By Melodie Phelps | Wayne County Outlook | October 29, 2014
Great partnerships between local, state and federal officials result in successful projects like the self-help housing program.
That is the message that officials delivered on Thursday, October 23 when they visited a site where several of the homes in Wayne County during the past two years have been built.
The event marked the celebration of two years of success for the housing program. During that time, 18 low-income families in Wayne County obtained affordable housing.
It’s a program that brings together home buyers who work cooperative to build their homes. About 100 non-profit organizations operate rural mutual self-help housing programs nationwide.
Kentucky Highlands’ staff guide home buyers through the process of lining up financing, finding land and constructing their homes.
With the celebration, Kentucky Highlands marked the completion of the second 523 Self-Help Technical Assistance Grant which provided $450,000 over two years to support the construction of 18 self-help homes.
The 18 homes were constructed in three groups, with six home buyer households in each group.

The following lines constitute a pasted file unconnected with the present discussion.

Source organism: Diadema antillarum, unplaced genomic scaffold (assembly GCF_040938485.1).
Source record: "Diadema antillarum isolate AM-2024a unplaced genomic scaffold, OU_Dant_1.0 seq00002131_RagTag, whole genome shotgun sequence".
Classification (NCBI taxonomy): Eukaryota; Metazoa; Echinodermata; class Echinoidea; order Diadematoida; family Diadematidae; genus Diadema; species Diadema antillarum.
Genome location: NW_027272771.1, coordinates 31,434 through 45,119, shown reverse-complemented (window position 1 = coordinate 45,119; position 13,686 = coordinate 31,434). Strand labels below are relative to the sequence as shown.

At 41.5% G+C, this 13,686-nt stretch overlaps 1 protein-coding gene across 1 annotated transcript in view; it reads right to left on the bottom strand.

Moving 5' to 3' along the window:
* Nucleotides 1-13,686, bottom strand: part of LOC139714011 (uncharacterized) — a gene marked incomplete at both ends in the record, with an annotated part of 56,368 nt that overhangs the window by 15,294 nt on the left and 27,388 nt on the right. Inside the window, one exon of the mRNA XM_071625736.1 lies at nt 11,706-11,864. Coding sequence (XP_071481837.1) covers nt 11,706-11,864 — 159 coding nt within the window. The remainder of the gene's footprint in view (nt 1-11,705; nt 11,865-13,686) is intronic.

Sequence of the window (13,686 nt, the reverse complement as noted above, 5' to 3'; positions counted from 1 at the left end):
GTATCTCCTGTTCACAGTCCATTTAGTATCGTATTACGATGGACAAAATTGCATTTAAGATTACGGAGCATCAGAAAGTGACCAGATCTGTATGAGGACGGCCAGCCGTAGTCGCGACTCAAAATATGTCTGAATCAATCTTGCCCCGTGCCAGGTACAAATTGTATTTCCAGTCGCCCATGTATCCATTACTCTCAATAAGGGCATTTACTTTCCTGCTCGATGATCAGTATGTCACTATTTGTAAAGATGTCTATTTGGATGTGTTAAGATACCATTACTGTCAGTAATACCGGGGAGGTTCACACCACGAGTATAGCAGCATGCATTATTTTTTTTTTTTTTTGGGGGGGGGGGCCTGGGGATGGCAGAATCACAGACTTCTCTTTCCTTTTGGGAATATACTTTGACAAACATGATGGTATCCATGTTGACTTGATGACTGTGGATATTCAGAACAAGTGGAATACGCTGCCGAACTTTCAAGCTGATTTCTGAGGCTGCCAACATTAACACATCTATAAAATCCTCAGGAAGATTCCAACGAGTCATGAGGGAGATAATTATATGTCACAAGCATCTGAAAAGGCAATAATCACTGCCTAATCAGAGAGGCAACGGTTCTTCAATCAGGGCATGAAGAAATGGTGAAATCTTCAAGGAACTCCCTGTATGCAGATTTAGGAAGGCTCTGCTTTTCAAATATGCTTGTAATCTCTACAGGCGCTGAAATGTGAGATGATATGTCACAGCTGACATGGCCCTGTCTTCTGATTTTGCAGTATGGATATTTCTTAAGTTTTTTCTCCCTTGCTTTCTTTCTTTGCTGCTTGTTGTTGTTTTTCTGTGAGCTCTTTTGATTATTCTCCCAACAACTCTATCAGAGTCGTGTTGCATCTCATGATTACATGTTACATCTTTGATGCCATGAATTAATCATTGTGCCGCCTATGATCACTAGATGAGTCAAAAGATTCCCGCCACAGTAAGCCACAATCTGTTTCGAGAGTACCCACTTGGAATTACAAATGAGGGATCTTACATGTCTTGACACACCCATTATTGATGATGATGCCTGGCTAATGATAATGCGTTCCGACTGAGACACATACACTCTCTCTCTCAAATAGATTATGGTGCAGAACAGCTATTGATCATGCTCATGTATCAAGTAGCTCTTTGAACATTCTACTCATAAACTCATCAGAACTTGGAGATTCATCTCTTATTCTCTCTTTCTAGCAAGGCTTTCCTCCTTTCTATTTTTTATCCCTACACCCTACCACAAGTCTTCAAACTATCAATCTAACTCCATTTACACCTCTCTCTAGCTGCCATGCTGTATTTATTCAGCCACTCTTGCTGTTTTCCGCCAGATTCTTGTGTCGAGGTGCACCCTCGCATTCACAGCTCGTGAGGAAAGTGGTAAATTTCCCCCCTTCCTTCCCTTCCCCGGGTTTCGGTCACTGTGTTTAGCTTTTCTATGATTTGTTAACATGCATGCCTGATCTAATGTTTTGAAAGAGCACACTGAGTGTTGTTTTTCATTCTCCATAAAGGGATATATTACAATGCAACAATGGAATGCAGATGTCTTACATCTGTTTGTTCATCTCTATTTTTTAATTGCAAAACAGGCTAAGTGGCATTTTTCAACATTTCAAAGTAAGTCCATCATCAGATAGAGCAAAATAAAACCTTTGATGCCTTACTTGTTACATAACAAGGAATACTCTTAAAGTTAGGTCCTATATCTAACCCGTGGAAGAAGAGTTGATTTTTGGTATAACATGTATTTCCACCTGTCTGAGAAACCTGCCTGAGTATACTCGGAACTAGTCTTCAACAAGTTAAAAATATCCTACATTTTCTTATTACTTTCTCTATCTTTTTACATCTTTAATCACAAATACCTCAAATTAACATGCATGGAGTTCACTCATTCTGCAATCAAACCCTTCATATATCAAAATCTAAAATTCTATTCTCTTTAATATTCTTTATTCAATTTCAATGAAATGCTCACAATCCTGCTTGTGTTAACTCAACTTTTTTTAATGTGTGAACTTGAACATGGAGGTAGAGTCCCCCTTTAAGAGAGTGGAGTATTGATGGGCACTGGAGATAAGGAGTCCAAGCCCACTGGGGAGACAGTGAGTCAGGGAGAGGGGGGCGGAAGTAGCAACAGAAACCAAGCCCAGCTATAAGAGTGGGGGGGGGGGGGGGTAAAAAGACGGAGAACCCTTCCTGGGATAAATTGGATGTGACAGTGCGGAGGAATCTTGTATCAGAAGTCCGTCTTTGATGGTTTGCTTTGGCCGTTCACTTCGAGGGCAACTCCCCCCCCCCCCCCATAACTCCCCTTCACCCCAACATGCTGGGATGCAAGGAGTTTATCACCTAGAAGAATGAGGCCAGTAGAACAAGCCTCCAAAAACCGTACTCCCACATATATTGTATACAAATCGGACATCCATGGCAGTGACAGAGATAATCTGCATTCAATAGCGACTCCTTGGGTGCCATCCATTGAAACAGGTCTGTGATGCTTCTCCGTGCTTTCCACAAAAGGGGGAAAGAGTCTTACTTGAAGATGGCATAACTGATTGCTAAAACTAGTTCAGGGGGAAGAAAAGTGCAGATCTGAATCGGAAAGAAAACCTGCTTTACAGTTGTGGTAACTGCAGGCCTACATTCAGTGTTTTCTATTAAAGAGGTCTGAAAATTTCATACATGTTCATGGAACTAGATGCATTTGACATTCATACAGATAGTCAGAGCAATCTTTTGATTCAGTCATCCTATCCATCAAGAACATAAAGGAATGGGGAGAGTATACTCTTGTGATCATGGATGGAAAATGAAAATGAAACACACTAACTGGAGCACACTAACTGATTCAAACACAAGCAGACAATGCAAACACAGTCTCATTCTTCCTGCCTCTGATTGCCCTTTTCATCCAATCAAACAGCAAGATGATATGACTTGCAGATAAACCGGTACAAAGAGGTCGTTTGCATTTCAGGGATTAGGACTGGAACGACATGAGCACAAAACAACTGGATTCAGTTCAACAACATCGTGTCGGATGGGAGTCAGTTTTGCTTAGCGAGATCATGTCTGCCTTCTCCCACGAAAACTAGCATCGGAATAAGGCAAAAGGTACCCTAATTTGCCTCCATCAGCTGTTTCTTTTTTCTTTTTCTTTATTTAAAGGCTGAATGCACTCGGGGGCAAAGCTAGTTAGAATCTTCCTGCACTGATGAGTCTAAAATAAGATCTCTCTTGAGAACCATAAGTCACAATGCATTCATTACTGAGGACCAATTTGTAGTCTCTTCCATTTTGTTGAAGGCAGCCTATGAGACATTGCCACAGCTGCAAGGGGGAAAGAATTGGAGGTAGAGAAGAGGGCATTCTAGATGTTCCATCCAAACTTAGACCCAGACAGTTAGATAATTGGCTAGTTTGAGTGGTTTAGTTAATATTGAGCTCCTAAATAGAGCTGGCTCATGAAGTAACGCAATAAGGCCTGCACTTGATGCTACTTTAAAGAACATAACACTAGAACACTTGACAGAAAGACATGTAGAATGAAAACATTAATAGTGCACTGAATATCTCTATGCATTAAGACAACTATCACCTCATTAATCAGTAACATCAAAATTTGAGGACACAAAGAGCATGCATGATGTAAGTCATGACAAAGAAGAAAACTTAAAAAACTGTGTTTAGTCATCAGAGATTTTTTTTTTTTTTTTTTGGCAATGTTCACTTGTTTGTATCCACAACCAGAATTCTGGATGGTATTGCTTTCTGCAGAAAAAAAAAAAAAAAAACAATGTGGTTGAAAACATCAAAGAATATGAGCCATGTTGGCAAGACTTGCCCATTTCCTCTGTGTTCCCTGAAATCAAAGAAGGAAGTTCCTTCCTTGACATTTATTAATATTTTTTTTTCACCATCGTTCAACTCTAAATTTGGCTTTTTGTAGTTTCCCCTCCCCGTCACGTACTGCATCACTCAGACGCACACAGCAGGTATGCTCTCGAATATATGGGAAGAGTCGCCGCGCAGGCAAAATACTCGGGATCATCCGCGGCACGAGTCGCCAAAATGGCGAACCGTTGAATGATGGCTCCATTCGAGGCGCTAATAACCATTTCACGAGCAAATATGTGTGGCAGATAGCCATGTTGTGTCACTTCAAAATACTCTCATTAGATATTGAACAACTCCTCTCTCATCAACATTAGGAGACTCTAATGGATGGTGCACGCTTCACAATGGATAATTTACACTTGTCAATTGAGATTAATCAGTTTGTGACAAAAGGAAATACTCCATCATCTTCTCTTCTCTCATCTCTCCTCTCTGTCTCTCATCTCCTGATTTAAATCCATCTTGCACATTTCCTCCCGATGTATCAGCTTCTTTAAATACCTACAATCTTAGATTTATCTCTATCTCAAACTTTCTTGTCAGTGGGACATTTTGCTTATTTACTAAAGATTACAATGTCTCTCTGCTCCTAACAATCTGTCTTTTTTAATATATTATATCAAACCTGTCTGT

Through this program, each home buyer household is responsible for providing 30 hours per week of labor toward the construction of the home, and all the homes in a group must be finished before anyone can move in.
It takes about none months to complete a group of homes, which means that each household contributes at least 1,200 hours of sweat equity. At least 65 percent of the construction work is completed by the home buyers, with guidance and direction from Kentucky Highlands’ staff.
This includes laying block, framing the walls, installing cabinets and trims and painting the homes.
Jerry Rickett, president of Kentucky Highlands, who was among the speakers at the event, has been pleased with ths program.
“I can’t think of anything better we can do than help someone build their own home,” said Rickett, as he addressed the group that gathered on Rain Lilly Drive.
Rickett noted that they are also pleased with the job creation that has resulted from this project.
When the self-help home projects began, many contractors had been out of work and struggling because of the economic recession. This has helped keep people working locally.
While this two-year segment of funding has closed, Kentucky Highlands has been awarded another $450,000 grant which will support the construction of another 18 homes.
The first of those homes are currently under construction on Rain Lily Drive.
Following the ceremony last Thursday, officials had an opportunity to tour two of the homes that were built.